Going away on holiday should be a very exciting time; the expectation of nice weather, the time to relax, the amazing food and all the sites to see. You can’t really ask for much more, right?
Well, when you live with a chronic health condition like asthma, the excitement can sometimes be overshadowed by feelings of apprehension, stress and fear. It’s often because you are going somewhere new and away from your local area. You might feel as though there are 101 questions running through your mind and it can be totally overwhelming.
It can be enough to put you off travelling altogether.
How to make an action plan
Recently, when I was preparing to go away, I decided to sit down and write down all the questions that I had:
- What if I get ill when I’m on holiday?
- What if my flight is delayed and I’m late getting home?
- What if my luggage is lost?
- What if I need to see a doctor?
- What if I need to go to hospital?
I then decided to look back at my questions and worked out a plan for my next trip. Here are my key tips:
1. Organise your medication
First off, I made sure I had all my medication: the usual stuff that goes with most people on holiday, as well as my emergency medication. I’ve also found that it’s always best to take some extras with you as a precaution, in the event that you might lose a tablet or if your trip is unexpectedly extended. I also like to carry a letter from my doctor as well as a repeat prescription, just in case it is required at any stage.
I never put my medication in the hold and always keep it in my hand luggage. Sometimes I do get worried when security sees the amount of medication that I have to carry with me, but I would much prefer to have extras than run short and possibly become unwell.
2. Locate the nearest pharmacy, doctor’s surgery or hospital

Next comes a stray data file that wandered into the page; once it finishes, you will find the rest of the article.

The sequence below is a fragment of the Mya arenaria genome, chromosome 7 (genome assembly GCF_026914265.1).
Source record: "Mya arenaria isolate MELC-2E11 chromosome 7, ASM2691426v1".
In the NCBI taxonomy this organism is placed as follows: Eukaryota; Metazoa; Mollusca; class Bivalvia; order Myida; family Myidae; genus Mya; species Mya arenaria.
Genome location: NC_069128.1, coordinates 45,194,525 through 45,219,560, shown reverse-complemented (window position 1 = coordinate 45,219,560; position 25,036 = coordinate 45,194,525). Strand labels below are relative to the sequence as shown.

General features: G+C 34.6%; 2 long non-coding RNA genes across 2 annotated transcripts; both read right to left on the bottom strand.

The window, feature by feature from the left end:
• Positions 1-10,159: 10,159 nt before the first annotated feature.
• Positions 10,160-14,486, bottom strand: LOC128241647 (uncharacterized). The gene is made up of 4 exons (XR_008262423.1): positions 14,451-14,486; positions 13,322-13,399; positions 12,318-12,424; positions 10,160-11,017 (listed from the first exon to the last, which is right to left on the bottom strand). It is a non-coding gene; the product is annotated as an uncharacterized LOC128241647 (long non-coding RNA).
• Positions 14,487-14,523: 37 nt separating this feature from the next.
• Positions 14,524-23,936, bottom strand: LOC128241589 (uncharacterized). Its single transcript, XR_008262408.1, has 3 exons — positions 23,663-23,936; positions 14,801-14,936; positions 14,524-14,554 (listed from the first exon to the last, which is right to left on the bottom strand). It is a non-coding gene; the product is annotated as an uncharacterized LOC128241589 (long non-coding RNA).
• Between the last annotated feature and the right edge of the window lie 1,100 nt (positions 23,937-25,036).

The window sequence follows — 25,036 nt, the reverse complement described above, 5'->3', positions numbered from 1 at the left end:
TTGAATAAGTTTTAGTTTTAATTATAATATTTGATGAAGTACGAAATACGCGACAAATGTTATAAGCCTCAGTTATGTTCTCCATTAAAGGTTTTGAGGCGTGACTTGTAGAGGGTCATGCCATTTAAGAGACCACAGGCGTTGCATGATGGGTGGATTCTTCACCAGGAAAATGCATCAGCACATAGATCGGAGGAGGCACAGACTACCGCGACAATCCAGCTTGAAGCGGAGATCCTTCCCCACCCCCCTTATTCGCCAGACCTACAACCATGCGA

Depending on where I’m going, I will always look online to see where these are located in relation to my accommodation. I feel that if I’m prepared with this information and need help, I won’t have to panic.
Also if I’m in a country where English isn’t widely spoken, I make sure I have cards outlining my personal details, allergies and a brief note about my condition in the local language. There’s nothing worse than coming up against a language barrier and having to use translation apps, which can sometimes be inaccurate and frustrating.
3. Try to protect yourself from other infections
The nature of my health and medication means that I am immunosuppressed, so public spaces and public transport can come with the potential risk of catching an infection from someone nearby.
I’d say a lot of people in general fear contracting a bug while they are travelling, and it’s the last thing you want when you arrive at your destination. I personally aim to try and protect myself as much as possible against this threat, by following these easy steps:
- Carry hand sanitiser in case you come into contact and use regularly.
- Carry disinfectant spray to reduce the risk of picking up bacteria or viruses from seats, tables, seatbelts etc.
- Try wearing a protective mask with a carbon filter (I’m not sure it gives full protection but it can help reduce the risk).
For me, I’ve found that these steps have evolved over time as I travel. Trying and testing various ways to protect myself while travelling has ultimately made my travel experience more enjoyable. And who doesn’t want to kick back and enjoy their holiday?
UK/MED/19/0126 June 2019